Reminder: China displayed: "glittering curiosities" from the Celestial Kingdom in Victorian Britain

Shameless self-promotion. ;)

Research Seminar: Department of Museum Studies

China Displayed: “glittering curiosities” from the Celestial Kingdom in Victorian Britain

Amy Jane Barnes

Monday, 12th March 2007, 1pm, LT1

This seminar will look at the display of Chinese material in Britain during the nineteenth century, with a focus on the Great Exhibition of 1851 and the South Kensington Museum (which became the Victoria & Albert Museum in 1909), as well an earlier commercial exhibition displayed at Hyde Park Corner and known as the ‘Celebrated Chinese Collection’.

The nineteenth century was the era which saw the construction and consolidation of many of the ideas about China which are still present in the popular consciousness, aided and abetted by institutions such as the International Exhibitions - which became such a defining feature of the Victoria era - and the establishment of museums such as the South Kensington Museum, as the V&A was known until 1909.

The period of the seminar’s focus, the mid to late nineteenth century and the establishment of these institutions, coincided with colonial expansion and heightened popular patriotism and confidence in the Empire. The exhibitions and displays which this seminar will focus on also coincided with, or were established in the aftermath of, the Opium Wars which fuelled popular interest in China.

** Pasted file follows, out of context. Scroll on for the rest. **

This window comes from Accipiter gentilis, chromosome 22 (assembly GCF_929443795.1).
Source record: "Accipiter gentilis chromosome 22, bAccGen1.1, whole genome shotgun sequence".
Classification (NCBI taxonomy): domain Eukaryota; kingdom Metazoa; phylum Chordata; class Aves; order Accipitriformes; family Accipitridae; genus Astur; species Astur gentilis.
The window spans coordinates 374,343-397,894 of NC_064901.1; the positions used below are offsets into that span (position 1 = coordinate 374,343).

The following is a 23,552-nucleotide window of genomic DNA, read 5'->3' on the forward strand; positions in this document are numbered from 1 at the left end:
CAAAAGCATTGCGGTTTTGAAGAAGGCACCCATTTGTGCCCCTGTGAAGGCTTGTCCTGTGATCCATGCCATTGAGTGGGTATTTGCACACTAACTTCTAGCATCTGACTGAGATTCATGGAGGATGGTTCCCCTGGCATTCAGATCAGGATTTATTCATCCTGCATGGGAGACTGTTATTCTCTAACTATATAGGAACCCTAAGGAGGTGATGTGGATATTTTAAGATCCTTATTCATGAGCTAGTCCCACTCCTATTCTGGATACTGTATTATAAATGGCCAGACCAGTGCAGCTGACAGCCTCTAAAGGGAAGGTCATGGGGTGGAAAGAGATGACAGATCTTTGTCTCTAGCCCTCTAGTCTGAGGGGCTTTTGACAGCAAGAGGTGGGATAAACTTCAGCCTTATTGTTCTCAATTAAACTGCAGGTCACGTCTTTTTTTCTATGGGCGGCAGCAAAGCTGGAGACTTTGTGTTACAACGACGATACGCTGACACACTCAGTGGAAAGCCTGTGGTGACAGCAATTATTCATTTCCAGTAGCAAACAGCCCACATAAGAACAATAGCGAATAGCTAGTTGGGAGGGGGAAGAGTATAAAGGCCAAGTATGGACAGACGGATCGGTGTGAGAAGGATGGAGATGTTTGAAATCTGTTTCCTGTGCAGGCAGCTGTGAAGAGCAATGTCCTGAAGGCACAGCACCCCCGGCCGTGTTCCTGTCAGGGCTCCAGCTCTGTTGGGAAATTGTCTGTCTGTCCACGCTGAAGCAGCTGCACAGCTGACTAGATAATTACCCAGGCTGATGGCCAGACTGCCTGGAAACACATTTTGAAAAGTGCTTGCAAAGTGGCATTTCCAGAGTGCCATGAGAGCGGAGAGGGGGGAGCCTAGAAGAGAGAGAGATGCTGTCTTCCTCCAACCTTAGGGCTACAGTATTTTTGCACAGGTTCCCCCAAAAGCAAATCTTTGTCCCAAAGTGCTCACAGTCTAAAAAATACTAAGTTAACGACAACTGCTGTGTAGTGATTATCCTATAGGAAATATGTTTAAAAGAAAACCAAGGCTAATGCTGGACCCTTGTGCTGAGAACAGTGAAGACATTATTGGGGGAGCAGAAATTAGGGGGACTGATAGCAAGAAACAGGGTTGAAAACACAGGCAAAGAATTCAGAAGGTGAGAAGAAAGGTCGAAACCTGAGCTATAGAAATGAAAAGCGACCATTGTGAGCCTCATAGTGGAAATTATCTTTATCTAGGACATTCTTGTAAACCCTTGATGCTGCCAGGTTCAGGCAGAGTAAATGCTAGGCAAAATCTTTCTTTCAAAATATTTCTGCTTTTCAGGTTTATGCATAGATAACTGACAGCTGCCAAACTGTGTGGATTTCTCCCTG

Taking as its hypothesis, that ideas about China are inextricably linked with the reception of its material products, and objects created in the ‘Chinese style’, nineteenth century ideas of Chineseness, therefore, will be shown to have a basis in the wider contemporary vision of China in the popular consciousness, through an (brief) examination of the development of western images of China and, in particular, ideas about Chinese art, from earliest times to the mid-nineteenth century.


Amy Barnes is currently a second year PhD student in the Department of Museum Studies at the University of Leicester. Her thesis will examine the collection, interpretation and display of the material culture of the Chinese Cultural Revolution (1966-1976) by contemporary British museums.

She was previously employed as Curatorial Assistant at the Percival David Foundation of Chinese Art, SOAS (2000-2001).


Kostas said…
Good luck Amy! I am sure it will be great.

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